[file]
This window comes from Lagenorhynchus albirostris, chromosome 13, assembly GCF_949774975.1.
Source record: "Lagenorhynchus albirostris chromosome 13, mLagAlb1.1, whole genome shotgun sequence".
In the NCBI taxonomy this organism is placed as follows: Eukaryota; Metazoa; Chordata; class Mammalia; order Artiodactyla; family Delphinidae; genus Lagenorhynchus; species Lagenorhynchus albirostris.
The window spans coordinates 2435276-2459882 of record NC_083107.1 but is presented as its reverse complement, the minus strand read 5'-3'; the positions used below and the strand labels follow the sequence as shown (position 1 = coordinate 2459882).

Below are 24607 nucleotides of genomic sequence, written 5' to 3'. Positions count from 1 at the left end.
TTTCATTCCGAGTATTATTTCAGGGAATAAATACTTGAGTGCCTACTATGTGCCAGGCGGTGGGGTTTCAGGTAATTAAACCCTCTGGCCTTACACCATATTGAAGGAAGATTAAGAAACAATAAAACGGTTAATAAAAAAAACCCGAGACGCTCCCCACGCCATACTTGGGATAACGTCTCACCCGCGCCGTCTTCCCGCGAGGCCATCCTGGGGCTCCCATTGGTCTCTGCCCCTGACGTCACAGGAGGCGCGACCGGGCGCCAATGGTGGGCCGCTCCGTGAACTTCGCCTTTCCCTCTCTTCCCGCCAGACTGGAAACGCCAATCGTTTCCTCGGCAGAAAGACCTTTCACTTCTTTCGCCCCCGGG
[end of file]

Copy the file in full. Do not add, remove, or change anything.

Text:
This window comes from Lagenorhynchus albirostris, chromosome 13, assembly GCF_949774975.1.
Source record: "Lagenorhynchus albirostris chromosome 13, mLagAlb1.1, whole genome shotgun sequence".
In the NCBI taxonomy this organism is placed as follows: Eukaryota; Metazoa; Chordata; class Mammalia; order Artiodactyla; family Delphinidae; genus Lagenorhynchus; species Lagenorhynchus albirostris.
The window spans coordinates 2435276-2459882 of record NC_083107.1 but is presented as its reverse complement, the minus strand read 5'-3'; the positions used below and the strand labels follow the sequence as shown (position 1 = coordinate 2459882).

Below are 24607 nucleotides of genomic sequence, written 5' to 3'. Positions count from 1 at the left end.
TTTCATTCCGAGTATTATTTCAGGGAATAAATACTTGAGTGCCTACTATGTGCCAGGCGGTGGGGTTTCAGGTAATTAAACCCTCTGGCCTTACACCATATTGAAGGAAGATTAAGAAACAATAAAACGGTTAATAAAAAAAACCCGAGACGCTCCCCACGCCATACTTGGGATAACGTCTCACCCGCGCCGTCTTCCCGCGAGGCCATCCTGGGGCTCCCATTGGTCTCTGCCCCTGACGTCACAGGAGGCGCGACCGGGCGCCAATGGTGGGCCGCTCCGTGAACTTCGCCTTTCCCTCTCTTCCCGCCAGACTGGAAACGCCAATCGTTTCCTCGGCAGAAAGACCTTTCACTTCTTTCGCCCCCGGG